Old Frederick County Courthouse Civil War Museum Guide Carol Miller recounts that Winchester Virginia changed hands many times between the Union and Confederate forces during the Civil War. And during the war, the Courthouse was used as a hospital, barracks and a prison by both sides. During restoration, a curse on the Confederacy President Jefferson Davis was found carved into the wall in the upstairs area, presumably by a union soldier, and is on view with many rifles, swords, shot, and relics of the conflict. Miller read the inscription aloud from memory and says its imagery reflects influence of the fraternal organization of Masons. "To Jeff Davis may he be set afloat on a boat without compass or rudder then that any contents be swallowed by a shark the shark by a whale whale in the devils belly and the devil in hell the gates locked the key lost. And further may he be put in the north west corner with a south east wind blowing ashes in his eyes for all eternity."
Langston Darby held an icepack to his jaw before his program on “Found Objects: Unleash the Voice of the Everyday through Performance“ at the Chestnut Hill Branch of the Free Library of Philadelphia. But the icepack was to ease the pain of an earlier dentist appointment and not part of his program, one of many events in the Library’s One Book One -Philadelphia celebration. This year’s selection, The Orphan Train, by Christina Baker Kline is about the relationship of an older woman, Vivian and a young woman, Molly. Molly is a Penobscot Indian who has lived in various foster homes and gotten into trouble. Molly is assigned community service to help Vivian sort through the many keepsakes Vivian has stored in her attic. These objects evoke memories of the older woman’s own traumatic childhood experiences after she was sent on an “orphan train” from New York City to the Midwest during the Great Depression subsequent to the death of her Irish immigrant parents and siblings in a tenement fire.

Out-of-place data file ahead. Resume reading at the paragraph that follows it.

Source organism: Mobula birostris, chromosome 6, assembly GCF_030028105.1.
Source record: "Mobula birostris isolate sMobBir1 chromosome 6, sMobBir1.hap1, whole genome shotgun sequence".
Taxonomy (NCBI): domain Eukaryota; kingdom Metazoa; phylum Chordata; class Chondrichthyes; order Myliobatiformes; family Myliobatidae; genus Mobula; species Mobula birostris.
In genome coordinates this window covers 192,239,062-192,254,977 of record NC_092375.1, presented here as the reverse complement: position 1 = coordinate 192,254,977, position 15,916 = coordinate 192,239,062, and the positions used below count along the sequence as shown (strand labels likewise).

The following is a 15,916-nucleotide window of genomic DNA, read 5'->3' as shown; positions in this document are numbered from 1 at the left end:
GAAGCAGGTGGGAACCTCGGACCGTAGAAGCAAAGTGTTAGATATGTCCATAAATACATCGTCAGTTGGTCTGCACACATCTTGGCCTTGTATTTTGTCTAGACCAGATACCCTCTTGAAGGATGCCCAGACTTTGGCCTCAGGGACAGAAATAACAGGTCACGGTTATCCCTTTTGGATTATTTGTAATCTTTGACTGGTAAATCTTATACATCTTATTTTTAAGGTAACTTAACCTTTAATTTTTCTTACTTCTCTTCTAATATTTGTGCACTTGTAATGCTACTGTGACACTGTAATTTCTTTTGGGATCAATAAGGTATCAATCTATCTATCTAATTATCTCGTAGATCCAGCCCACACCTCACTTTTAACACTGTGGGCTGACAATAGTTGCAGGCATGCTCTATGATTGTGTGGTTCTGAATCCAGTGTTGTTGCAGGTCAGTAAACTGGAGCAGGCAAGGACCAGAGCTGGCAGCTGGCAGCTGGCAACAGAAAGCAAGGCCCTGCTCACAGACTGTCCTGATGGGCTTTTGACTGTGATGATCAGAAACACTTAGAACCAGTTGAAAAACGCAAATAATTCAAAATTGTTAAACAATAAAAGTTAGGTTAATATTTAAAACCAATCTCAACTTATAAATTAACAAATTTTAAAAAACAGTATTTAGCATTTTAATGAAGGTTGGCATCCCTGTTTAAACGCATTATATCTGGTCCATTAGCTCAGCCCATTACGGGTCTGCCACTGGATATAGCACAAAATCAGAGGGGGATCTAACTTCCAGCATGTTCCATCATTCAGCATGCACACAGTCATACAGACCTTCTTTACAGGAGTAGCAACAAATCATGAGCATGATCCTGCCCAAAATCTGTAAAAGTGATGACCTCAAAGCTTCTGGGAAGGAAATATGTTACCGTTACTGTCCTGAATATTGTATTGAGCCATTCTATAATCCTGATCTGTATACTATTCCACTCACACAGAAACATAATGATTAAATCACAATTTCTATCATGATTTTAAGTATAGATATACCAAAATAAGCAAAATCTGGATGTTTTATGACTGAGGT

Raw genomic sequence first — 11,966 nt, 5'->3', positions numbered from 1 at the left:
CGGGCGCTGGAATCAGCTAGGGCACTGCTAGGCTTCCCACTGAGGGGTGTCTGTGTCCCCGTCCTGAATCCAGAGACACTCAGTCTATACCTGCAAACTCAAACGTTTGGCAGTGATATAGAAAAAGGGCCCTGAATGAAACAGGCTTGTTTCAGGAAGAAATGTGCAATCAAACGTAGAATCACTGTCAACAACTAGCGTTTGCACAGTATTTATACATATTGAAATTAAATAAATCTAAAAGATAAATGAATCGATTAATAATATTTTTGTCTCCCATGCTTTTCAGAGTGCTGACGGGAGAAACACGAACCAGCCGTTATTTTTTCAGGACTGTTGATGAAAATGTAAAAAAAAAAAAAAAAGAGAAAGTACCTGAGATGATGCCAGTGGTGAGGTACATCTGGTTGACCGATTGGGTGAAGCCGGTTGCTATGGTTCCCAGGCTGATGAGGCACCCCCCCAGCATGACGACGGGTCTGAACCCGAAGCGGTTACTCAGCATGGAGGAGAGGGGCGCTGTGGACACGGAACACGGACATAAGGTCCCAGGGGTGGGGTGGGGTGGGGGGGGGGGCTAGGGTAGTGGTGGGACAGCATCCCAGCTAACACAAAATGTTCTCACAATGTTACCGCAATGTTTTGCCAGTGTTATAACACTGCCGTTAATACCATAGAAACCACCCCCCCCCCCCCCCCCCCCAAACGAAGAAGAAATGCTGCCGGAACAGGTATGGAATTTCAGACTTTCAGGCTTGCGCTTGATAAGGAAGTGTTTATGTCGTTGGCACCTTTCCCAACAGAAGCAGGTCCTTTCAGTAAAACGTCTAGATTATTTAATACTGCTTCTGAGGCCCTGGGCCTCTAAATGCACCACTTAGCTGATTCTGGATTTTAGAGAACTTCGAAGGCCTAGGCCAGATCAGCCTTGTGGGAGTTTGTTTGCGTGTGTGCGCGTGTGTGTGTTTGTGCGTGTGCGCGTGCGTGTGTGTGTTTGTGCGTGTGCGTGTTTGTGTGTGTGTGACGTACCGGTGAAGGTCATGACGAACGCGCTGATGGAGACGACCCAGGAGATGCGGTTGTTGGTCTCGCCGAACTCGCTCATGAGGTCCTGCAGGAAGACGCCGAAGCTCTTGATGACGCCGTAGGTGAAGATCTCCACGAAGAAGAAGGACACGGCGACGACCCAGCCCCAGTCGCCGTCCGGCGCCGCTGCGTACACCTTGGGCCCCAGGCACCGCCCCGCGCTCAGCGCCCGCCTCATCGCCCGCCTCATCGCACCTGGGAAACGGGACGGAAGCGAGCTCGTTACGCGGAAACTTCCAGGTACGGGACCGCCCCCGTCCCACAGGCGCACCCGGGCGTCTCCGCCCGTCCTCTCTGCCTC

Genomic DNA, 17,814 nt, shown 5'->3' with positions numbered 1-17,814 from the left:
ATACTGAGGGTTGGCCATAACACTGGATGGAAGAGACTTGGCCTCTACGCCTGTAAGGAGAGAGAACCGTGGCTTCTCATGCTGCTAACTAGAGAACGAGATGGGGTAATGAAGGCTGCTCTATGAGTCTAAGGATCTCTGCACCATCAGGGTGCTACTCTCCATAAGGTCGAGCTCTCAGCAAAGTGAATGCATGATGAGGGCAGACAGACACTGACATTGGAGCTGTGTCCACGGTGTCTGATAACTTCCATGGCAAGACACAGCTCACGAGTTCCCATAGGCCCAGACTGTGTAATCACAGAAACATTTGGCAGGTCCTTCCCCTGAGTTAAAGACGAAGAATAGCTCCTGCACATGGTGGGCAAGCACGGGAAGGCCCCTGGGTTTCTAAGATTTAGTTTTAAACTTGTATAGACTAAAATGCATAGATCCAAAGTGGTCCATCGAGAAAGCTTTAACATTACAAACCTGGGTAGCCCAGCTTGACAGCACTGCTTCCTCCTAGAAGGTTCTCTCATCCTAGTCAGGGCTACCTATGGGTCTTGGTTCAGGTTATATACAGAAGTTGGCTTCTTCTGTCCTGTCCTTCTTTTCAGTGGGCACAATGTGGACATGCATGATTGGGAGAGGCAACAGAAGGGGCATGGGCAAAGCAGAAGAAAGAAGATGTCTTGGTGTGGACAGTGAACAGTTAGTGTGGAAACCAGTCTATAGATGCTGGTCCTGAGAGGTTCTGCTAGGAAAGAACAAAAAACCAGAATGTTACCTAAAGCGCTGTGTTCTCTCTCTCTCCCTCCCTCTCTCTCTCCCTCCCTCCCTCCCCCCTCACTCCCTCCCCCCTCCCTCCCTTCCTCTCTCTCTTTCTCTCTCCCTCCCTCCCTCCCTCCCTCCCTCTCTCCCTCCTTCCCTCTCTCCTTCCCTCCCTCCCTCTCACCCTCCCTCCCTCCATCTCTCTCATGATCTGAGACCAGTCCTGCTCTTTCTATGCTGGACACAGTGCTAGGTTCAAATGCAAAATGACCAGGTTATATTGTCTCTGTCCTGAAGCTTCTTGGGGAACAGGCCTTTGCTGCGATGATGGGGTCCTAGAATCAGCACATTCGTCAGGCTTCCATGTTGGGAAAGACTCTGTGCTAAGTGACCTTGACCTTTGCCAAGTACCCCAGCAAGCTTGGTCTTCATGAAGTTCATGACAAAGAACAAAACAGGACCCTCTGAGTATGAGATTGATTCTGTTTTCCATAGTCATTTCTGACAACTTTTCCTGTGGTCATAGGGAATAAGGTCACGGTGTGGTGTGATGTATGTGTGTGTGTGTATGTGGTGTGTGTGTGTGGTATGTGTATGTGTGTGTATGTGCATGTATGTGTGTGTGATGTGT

Darby led our small assemblage through improvisation centering on objects- like a certain knife from our own memories and then had us feel for and pick the thing out of a “magic bag”, instructing us to let the object choose us. A sparkly dark orange artificial pumpkin chose one of us, a large black plastic knight/horse from a chess set, another. A small book chose your correspondent. Recommended reading: The Orphan Train.
Volunteer Shirley Hanson was on hand to greet visitors at the Chestnut Hill Historical Society on their first Saturday of the month open house. The Society’s archives house some 20,000 historical items including photos, many available digitally online.